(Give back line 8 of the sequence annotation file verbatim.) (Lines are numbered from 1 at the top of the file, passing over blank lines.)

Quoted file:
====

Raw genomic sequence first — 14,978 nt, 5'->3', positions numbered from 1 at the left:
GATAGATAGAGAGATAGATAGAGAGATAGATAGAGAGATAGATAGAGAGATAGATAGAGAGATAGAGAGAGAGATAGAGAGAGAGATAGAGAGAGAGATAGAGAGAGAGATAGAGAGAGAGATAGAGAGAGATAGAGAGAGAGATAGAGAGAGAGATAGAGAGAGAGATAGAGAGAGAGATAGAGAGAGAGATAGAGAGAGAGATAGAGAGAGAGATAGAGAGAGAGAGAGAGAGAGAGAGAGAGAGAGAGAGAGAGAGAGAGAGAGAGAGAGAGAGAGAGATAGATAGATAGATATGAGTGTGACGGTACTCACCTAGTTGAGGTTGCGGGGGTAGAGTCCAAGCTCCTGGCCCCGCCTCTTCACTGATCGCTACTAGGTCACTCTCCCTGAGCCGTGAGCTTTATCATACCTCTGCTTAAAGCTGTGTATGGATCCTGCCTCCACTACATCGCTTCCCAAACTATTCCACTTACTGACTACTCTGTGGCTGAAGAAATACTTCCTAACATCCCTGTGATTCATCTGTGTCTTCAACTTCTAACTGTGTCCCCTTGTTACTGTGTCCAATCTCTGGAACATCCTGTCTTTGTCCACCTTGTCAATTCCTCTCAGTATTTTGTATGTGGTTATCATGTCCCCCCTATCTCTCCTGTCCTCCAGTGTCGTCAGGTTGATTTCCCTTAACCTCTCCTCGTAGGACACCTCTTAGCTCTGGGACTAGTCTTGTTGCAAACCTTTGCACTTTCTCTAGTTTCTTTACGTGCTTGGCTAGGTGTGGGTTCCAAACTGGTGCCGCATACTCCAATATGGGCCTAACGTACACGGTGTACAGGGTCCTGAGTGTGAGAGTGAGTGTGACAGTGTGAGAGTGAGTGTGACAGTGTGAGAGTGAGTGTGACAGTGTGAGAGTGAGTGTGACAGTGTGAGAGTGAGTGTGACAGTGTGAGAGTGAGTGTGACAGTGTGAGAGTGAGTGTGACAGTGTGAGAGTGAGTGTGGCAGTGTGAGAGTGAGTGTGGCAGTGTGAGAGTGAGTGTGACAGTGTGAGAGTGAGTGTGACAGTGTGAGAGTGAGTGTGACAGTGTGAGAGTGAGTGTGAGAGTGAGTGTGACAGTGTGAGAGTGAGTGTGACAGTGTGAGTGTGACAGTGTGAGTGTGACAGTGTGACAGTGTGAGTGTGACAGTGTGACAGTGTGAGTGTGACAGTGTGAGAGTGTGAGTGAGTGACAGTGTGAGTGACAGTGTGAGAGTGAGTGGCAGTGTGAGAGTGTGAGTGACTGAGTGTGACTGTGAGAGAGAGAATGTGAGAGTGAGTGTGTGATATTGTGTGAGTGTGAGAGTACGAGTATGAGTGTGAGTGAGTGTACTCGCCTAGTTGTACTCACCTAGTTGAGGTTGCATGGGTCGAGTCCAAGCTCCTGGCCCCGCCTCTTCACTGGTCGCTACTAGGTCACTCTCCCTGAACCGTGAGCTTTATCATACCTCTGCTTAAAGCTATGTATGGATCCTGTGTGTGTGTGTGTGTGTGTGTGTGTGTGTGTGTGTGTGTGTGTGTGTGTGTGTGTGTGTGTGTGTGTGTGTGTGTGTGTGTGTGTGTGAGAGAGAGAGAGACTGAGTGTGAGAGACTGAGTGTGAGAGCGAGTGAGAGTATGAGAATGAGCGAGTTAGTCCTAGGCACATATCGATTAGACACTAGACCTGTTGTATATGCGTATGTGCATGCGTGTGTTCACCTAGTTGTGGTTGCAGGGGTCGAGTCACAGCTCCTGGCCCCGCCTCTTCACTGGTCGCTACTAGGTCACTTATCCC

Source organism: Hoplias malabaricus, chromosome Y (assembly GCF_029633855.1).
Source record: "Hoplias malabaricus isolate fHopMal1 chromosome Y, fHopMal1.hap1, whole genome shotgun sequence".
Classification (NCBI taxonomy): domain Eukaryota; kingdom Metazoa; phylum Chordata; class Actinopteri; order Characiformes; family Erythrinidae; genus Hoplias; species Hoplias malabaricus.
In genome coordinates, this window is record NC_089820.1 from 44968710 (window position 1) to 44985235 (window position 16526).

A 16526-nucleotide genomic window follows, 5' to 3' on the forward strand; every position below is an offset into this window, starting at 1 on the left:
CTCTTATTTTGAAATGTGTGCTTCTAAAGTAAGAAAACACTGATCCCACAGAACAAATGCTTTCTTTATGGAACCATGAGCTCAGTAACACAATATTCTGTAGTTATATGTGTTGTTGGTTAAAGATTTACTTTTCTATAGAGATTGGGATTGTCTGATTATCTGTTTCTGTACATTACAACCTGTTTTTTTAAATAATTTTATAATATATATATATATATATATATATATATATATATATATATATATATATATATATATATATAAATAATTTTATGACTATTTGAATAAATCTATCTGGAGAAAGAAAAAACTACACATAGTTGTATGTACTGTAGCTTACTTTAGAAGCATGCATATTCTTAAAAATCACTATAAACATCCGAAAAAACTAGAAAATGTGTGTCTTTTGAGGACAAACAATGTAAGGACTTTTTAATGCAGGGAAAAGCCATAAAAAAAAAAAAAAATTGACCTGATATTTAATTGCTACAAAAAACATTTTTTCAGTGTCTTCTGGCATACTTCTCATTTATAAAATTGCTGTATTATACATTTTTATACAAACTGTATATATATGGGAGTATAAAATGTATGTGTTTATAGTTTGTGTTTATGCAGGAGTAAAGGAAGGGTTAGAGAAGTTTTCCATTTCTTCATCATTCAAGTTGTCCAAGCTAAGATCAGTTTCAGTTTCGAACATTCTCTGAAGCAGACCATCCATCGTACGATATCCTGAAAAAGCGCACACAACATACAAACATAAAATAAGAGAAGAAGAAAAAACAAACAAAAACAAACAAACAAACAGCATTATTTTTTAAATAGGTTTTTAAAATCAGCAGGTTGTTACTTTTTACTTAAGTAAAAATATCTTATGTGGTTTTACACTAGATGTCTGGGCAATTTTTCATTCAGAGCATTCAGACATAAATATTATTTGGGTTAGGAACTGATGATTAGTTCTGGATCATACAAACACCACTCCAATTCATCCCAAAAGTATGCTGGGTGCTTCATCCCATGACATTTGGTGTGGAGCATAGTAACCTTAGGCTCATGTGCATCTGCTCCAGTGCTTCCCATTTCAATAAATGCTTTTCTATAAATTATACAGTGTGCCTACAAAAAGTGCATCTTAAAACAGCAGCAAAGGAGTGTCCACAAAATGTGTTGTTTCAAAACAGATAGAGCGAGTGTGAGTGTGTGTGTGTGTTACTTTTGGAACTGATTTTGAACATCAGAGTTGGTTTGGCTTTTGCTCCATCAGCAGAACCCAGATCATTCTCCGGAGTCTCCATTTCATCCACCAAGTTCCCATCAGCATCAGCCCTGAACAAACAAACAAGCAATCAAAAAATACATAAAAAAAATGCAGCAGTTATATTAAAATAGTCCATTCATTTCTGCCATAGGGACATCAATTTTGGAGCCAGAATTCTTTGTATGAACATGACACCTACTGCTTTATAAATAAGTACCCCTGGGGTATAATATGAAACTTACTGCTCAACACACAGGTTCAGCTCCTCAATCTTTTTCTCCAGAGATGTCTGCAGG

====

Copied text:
CTCTTATTTTGAAATGTGTGCTTCTAAAGTAAGAAAACACTGATCCCACAGAACAAATGCTTTCTTTATGGAACCATGAGCTCAGTAACACAATATTCTGTAGTTATATGTGTTGTTGGTTAAAGATTTACTTTTCTATAGAGATTGGGATTGTCTGATTATCTGTTTCTGTACATTACAACCTGTTTTTTTAAATAATTTTATAATATATATATATATATATATATATATATATATATATATATATATATATATATATATATATAAATAATTTTATGACTATTTGAATAAATCTATCTGGAGAAAGAAAAAACTACACATAGTTGTATGTACTGTAGCTTACTTTAGAAGCATGCATATTCTTAAAAATCACTATAAACATCCGAAAAAACTAGAAAATGTGTGTCTTTTGAGGACAAACAATGTAAGGACTTTTTAATGCAGGGAAAAGCCATAAAAAAAAAAAAAAATTGACCTGATATTTAATTGCTACAAAAAACATTTTTTCAGTGTCTTCTGGCATACTTCTCATTTATAAAATTGCTGTATTATACATTTTTATACAAACTGTATATATATGGGAGTATAAAATGTATGTGTTTATAGTTTGTGTTTATGCAGGAGTAAAGGAAGGGTTAGAGAAGTTTTCCATTTCTTCATCATTCAAGTTGTCCAAGCTAAGATCAGTTTCAGTTTCGAACATTCTCTGAAGCAGACCATCCATCGTACGATATCCTGAAAAAGCGCACACAACATACAAACATAAAATAAGAGAAGAAGAAAAAACAAACAAAAACAAACAAACAAACAGCATTATTTTTTAAATAGGTTTTTAAAATCAGCAGGTTGTTACTTTTTACTTAAGTAAAAATATCTTATGTGGTTTTACACTAGATGTCTGGGCAATTTTTCATTCAGAGCATTCAGACATAAATATTATTTGGGTTAGGAACTGATGATTAGTTCTGGATCATACAAACACCACTCCAATTCATCCCAAAAGTATGCTGGGTGCTTCATCCCATGACATTTGGTGTGGAGCATAGTAACCTTAGGCTCATGTGCATCTGCTCCAGTGCTTCCCATTTCAATAAATGCTTTTCTATAAATTATACAGTGTGCCTACAAAAAGTGCATCTTAAAACAGCAGCAAAGGAGTGTCCACAAAATGTGTTGTTTCAAAACAGATAGAGCGAGTGTGAGTGTGTGTGTGTGTTACTTTTGGAACTGATTTTGAACATCAGAGTTGGTTTGGCTTTTGCTCCATCAGCAGAACCCAGATCATTCTCCGGAGTCTCCATTTCATCCACCAAGTTCCCATCAGCATCAGCCCTGAACAAACAAACAAGCAATCAAAAAATACATAAAAAAAATGCAGCAGTTATATTAAAATAGTCCATTCATTTCTGCCATAGGGACATCAATTTTGGAGCCAGAATTCTTTGTATGAACATGACACCTACTGCTTTATAAATAAGTACCCCTGGGGTATAATATGAAACTTACTGCTCAACACACAGGTTCAGCTCCTCAATCTTTTTCTCCAGAGATGTCTGCAGG